A GIFT TO THE ENTIRE NATION
Orchestra of the Music Makers
Esplanade Concert Hall
Friday & Saturday (10 & 11 July 2015)
This review was published in The Straits Times on 13 July 2015 with the title "Grand celebration of a labour of love".
The Orchestra of the Music Makers (OMM) raised collective eyebrows back in 2010, when the group of talented youngsters led by conductor Chan Tze Law performed Gustav Mahler's First and Second Symphonies to much acclaim. At that time, they had already set their eyes on the ultimate prize - Mahler's Eighth, also known as the Symphony of a Thousand – to be performed in 2015, coinciding with
's 50th year
of independance. Singapore
The years passed like a flash, and what seemed like wishful thinking then became reality as symphonic music's
Mount Everest was finally scaled,
twice on two glorious evenings. It was not so much as conquered, but celebrated
like a labour of love that only dedicated and true music-lovers know how.
This was a joint effort by 133 instrumentalists, 8 international vocal soloists and choirs from Singapore (Vocal Associates Festival Chorus & Children's Chorus) and Australia (Perth Symphonic Chorus, Queensland Festival Chorus and The Winthrop Singers) totalling just over 200 singers, presented by HSBC, which prides itself as the “world's local bank”.
The 80-minute long epic is in two parts, the first based on the 9th century Pentecostal hymn Veni, Creator Spiritus (Come, Creator Spirit) and the second a setting of the Final Scene from Goethe's Faust. Like a modern projection of Beethoven's Ode To Joy, Mahler's vision of the “Gift to the entire nation” was the universality of redemption through love and repentance as espoused in Holy Scripture, as well as a personal love message to his wife Alma.
Massive opening chords from organist Joanna Paul and the explosive entry of the choruses signalled this was going to be an energetically charged account, buoyed by greatest of convictions and sheerest courage. There cannot be more than a handful of musicians or singers this evening who have performed the work before, but they were in the surest of hands, as conductor Chan was as steady as he was meticulously prepared.
The choral entries in the complex contrapuntal Veni, Creator Spiritus were spot on in delivery, and their impact was matched by the orchestra's incisive yet sensitive contributions. The music struck a delicate balance between words and notes, and rarely was one side dominant over the other for long. Its relatively short 24 minutes blazed like a sizzling meteor.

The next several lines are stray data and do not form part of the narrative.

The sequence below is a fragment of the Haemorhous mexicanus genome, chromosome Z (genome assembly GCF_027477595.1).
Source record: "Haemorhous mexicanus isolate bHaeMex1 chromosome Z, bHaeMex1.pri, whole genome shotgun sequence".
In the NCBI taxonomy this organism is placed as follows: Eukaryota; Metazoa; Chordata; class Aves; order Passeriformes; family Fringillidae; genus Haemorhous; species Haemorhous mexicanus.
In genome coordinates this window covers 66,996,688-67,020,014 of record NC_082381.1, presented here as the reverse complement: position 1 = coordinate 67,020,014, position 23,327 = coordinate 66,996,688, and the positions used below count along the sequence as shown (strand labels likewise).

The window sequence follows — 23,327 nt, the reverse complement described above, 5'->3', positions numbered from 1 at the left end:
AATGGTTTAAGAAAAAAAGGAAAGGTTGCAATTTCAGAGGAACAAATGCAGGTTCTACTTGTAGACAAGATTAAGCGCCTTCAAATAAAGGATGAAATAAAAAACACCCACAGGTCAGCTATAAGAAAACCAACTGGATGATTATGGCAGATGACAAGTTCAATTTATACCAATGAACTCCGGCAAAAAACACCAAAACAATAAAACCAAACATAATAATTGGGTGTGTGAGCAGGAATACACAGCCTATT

The soloists came to the fore in the twice-as-long and more operatic Second Part, opening with baritone Warwick Fyfe's Pater Ecstaticus, bass Joshua Bloom's Pater Profundus and tenor Dongwon Shin's Doctor Marianus. All three were excellent, and there was little separating sopranos Hyon Lee and Ariya Sawadivong, and altos Deborah Humble and Songmi Yang, all of whom represented fallen biblical women seeking ultimate redemption.
The sole Singaporean soloist was soprano Janani Sridhar (a past HSBC Youth Excellence Award winner) as Mater Gloriosa, perched high up in the organ loft with her two short crowning lines, Komm, Hebe Dich Zu Höhern Sphären (Come, Rise Up To Higher Spheres), offering the hope of eternal salvation.
Shock and awe, to be expected in a Mahler score, was a given but what impressed most from these performances was to be found in its multi-layered nuances. The slow extended orchestral build up in the Second Part was gripping in its expectancy, and there was a very quiet section with just organ, violins and two harps which had the spell of the magical. Concertmaster Chan Yoong Han's many violin solos were objects of beauty amid the rough-hewn soundscape, and the children's voices (trained by Khor Ai Ming) were a total joy.
All these and the final Chorus Mysticus (All That Passes Away Is But A Reflection) which swelled inexorably to a voluminous crescendo which only Esplanade Concert Hall could contain were the stuff of spine-tingling and goosebump-inducing climaxes.
The second performance on Saturday bettered the already impressive effort of the night before, as all the performers had the vast benefit of prior wisdoms. For the listener, the details became better defined and the realisation of the final minutes – a tantalising glimpse of Heaven itself – was an overwhelmingly visceral experience. There cannot have been few unmoved hearts and dry eyes at the end of the journey.
What could possibly follow that celestial conclusion? The two final gifts to the entire audience began with Bernard Tan's orchestrations of the City Council Song by Zubir Said, which with the editing of eight bars became Majulah Singapura, the National Anthem. By now the chorus of singers had multiplied to over a thousand, and standing ovations were guaranteed. It seemed that Mahler's overriding ambition and SG50 were made for each other.
All photographs by the kind permission of the Orchestra of the Music Makers.